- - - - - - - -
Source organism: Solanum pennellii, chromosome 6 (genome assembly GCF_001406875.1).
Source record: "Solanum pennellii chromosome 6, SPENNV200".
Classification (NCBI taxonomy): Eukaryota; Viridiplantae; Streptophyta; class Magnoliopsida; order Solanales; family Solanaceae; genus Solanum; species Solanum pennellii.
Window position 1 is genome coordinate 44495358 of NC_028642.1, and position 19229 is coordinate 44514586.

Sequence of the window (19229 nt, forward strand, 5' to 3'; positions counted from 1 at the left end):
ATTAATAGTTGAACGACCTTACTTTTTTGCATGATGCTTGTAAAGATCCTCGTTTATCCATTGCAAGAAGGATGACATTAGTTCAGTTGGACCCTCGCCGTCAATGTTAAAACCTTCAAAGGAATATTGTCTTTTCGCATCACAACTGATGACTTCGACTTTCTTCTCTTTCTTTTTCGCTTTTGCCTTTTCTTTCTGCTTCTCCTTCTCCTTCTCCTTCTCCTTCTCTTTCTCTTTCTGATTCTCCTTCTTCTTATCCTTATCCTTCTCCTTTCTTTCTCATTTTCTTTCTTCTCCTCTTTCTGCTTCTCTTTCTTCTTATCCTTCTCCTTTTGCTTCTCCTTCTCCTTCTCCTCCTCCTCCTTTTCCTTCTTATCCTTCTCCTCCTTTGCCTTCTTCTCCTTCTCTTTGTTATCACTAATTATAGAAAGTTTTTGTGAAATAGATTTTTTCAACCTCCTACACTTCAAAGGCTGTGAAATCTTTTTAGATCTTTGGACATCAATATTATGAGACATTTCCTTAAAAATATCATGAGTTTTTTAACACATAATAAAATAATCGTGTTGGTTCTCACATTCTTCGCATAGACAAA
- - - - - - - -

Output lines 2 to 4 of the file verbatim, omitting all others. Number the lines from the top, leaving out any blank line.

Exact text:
Source record: "Solanum pennellii chromosome 6, SPENNV200".
Classification (NCBI taxonomy): Eukaryota; Viridiplantae; Streptophyta; class Magnoliopsida; order Solanales; family Solanaceae; genus Solanum; species Solanum pennellii.
Window position 1 is genome coordinate 44495358 of NC_028642.1, and position 19229 is coordinate 44514586.